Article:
My opinion: One important limitation of folder-based retention is if you allow end-users to create folders, then you will have to continually set retention for each new folder after it is created. (it will default to the document library retention if you don’t) If you require more granular control over different retention options you should use content types in your document library and set retention based on that. This allows the same retention to be applied across all libraries and folders using that content type which is definitely a more consistent, maintainable approach.
Conclusion: It really depends on the complexity of your retention requirements. Wherever possible I prefer to set retention at the content type level. This allows you to have different types of content across a site collection/site/library/folder each with different retention options. If you have simpler retention requirements (i.e. everything in the document library/folder has a retention of 10 years) then setting it at the document/folder level is an option and is sometimes sufficient.
Factor 4: Audience
In my opinion, this is likely one of the most important factors to consider.
Does this library have a few contributors and many readers? If this is the case, then you should only use folders for the benefit of the contributors. Let them come up with a simple folder structure (2 at most) they can all agree on and additionally tag the content with metadata. This will allow the flexibility of building search pages with metadata-based refiners. The majority readers will then use the Enterprise Search Center to find their content.
Does this library have a lot of contributors and very few readers? If this is the case, you will want to be very careful with the use of folders as there are likely as many ways to structure them as their are users contributing to the content. At times, folders are a good choice for a top level organization strategy within a list or library. You may want to consider setting up folders ahead of time and then turning off folder creation at the library level in order to eliminate abuse of folders in a library (although you will likely get kick-back from the users on this). If you choose to use metadata, spend the time to decide how users will want to filter/find their content and only do the absolute minimum metadata required to accomplish this.
Conclusion: Too much of either folders or metadata can be a bad design decision. I have seen very effective solutions using a judicious combination of both. This sets you up for an effective search experience while still providing helpful views for contributors. This is where you may also want to use the column default values feature to automatically set metadata in a folder based on the folder name.
Factor 5: Requirement to Move Content from 1 Category to another
Often there is a requirement to move content from 1 category to another and there are currently several ways to do this. I have written a blog post describing 10 ways to move content from 1 library to another.
- Option 1: Moving between document libraries will cause you to lose version history. It is also difficult to do as (currently) the capability to do this thru the UI is not there.
- Option 2: Moving between folders in a document library can be done thru the SharePoint UI and version history is maintained. The new ‘Move to’ functionality in the modern document library view allows you to easily move from 1 folder to another. This is super useful.
- Option 3: Changing the metadata value is simple at any time.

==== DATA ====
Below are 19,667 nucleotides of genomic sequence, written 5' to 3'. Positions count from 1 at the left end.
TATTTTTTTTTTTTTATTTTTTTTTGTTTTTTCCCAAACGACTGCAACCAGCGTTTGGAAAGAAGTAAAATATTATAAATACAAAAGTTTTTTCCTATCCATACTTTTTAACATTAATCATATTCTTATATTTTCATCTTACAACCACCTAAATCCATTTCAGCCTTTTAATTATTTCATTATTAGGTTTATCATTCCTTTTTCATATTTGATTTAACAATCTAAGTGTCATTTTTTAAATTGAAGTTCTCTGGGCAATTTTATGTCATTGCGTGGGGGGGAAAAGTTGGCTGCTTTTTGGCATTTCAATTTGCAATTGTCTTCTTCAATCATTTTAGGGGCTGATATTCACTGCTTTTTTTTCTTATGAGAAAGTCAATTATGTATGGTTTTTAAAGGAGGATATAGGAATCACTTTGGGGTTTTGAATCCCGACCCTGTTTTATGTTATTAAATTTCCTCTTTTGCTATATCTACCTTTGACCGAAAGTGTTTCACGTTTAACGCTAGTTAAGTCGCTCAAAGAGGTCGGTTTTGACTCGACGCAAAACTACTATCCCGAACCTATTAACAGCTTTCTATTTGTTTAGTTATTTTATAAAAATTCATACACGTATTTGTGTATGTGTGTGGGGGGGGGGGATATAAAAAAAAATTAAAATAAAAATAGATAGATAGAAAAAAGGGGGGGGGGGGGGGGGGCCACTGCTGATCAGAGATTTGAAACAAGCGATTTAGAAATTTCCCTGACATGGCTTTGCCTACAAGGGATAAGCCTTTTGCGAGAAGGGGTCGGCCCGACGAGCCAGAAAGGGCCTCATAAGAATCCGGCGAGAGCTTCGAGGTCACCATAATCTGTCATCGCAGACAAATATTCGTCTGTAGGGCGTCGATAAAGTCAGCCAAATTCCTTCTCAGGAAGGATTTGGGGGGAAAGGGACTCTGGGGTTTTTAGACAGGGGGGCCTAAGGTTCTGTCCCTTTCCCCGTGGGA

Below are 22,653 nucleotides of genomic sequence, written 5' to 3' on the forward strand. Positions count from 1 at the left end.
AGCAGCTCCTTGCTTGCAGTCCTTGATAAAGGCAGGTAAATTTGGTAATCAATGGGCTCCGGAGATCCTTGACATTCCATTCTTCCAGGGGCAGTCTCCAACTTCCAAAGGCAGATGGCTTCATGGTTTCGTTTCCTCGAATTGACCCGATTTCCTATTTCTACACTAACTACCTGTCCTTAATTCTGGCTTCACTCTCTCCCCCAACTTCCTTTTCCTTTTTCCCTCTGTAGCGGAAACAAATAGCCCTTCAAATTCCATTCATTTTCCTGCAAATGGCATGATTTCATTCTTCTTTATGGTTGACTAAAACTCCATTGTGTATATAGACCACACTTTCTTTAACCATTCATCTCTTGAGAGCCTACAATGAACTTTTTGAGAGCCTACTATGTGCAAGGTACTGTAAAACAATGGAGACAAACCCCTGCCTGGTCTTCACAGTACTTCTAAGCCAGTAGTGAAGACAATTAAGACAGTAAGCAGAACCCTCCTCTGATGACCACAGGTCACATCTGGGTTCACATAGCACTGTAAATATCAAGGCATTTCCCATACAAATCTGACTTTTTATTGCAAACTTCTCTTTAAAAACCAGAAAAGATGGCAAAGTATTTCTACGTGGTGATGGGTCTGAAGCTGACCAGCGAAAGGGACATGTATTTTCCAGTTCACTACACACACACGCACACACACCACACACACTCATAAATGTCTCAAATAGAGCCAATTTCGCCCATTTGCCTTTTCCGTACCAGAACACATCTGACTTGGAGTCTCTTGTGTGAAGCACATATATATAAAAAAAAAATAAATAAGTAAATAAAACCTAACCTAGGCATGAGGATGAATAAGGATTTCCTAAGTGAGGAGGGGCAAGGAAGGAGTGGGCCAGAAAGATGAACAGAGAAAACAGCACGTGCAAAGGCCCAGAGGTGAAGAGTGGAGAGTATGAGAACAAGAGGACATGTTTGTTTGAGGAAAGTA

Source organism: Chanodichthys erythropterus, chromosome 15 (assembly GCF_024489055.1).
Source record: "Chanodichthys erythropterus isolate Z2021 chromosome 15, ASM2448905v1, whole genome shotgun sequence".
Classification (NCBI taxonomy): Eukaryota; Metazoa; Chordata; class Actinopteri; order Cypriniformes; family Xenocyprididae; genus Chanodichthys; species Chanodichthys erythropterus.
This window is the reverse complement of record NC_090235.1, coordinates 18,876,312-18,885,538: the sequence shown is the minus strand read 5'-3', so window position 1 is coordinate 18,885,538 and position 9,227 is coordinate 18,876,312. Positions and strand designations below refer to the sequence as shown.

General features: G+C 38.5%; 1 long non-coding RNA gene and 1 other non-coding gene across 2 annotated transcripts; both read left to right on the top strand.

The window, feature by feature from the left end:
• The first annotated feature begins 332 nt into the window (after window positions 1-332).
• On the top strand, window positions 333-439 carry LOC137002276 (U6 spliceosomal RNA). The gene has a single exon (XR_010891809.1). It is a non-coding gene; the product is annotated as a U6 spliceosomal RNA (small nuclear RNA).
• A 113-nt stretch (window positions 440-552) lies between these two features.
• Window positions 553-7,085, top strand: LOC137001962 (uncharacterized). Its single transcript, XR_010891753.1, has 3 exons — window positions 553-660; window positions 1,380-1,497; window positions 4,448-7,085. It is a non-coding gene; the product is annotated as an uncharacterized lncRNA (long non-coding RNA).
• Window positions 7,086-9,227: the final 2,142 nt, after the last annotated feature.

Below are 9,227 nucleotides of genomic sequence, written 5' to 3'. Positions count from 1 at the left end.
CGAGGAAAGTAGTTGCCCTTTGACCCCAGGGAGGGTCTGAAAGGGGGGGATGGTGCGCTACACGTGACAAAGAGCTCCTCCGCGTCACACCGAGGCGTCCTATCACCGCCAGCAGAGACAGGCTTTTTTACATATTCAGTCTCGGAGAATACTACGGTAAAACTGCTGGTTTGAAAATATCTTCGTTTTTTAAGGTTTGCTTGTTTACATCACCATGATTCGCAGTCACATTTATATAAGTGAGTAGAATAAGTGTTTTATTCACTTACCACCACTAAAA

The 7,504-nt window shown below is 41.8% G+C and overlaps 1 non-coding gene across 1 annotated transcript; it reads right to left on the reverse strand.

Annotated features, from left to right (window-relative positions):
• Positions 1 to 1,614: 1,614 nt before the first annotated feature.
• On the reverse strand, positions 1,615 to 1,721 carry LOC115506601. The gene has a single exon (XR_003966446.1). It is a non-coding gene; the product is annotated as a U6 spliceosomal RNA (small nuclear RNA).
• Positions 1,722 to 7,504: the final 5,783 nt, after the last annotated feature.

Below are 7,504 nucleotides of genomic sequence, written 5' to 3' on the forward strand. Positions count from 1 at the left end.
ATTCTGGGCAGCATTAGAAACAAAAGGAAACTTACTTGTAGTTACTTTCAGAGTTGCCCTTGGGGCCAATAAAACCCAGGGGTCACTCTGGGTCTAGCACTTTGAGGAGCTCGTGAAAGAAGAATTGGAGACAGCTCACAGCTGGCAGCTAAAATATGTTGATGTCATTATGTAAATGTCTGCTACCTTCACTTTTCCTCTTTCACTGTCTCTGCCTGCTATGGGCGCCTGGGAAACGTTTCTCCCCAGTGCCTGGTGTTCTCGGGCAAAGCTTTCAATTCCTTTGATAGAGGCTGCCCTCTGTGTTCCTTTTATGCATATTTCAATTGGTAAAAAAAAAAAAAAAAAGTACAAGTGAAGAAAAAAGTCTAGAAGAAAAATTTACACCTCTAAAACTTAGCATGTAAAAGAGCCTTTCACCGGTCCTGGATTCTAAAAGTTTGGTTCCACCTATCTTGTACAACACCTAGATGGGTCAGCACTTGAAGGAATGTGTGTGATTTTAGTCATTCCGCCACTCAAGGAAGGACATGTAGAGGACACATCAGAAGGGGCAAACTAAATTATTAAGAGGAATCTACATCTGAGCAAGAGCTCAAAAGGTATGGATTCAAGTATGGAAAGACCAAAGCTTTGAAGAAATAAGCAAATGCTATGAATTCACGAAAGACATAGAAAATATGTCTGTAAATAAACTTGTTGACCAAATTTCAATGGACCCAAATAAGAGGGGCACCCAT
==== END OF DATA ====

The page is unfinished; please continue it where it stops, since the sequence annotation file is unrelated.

My opinion: One big drawback of moving from one library to another is the loss of version history. If this is a requirement, then you should not store your content in separate libraries. With the new ‘Move to’ capability introduced in the Modern Document library this allows you to move between folders within a library but not between libraries. Hopefully this capability will come in the future although it still may not resolve the version history issue.
Conclusion: If it is a requirement to retain version history then you should stay within one library for all of your categories and use either folders or metadata.
Factor 6: Search
Allowing users to use search to find their document is a value-add particularly if there is a lot of documents in the library.
- Option 1: If documents are housed across multiple libraries, users will have to know which document library the document is in to find it so it’s best for users to use the Enterprise Search Center instead.
- Option 2: If your documents are housed in multiple folders in one library, users will have the option of using the search box at the top of the library level to find it or going to the Enterprise Search Center to search from there.
- Option 3: if you are using metadata in a library, users will have the option of using the search box at the top of the library level or going to the Enterprise Search Center to search from there. Metadata is key for a great search experience!
Users can also use the Delve app in O365 to get back to recent documents they’ve worked on and to search for documents. It is a great productivity tool however it does not replace the need for a customized Enterprise Search Center in your environment with targeted content, customized refiners and display templates.
Conclusion: Users should use the Enterprise Search Center (or Delve) if they don’t know where their document is located. This means you should spend some time tagging your content with metadata to enhance the Enterprise Search experience. Conversely, if a user knows the library a document is located in, they can navigate directly to it and use the search box at the top of the library.
Like most things in SharePoint there is no clear-cut answer to the question whether you should choose multiple document libraries, 1 document library with multiple folders, metadata or a combination of all three. Hopefully if you consider the factors discussed in this post you will be armed with the knowledge to make the right decision for your specific business scenario.
Thanks for reading.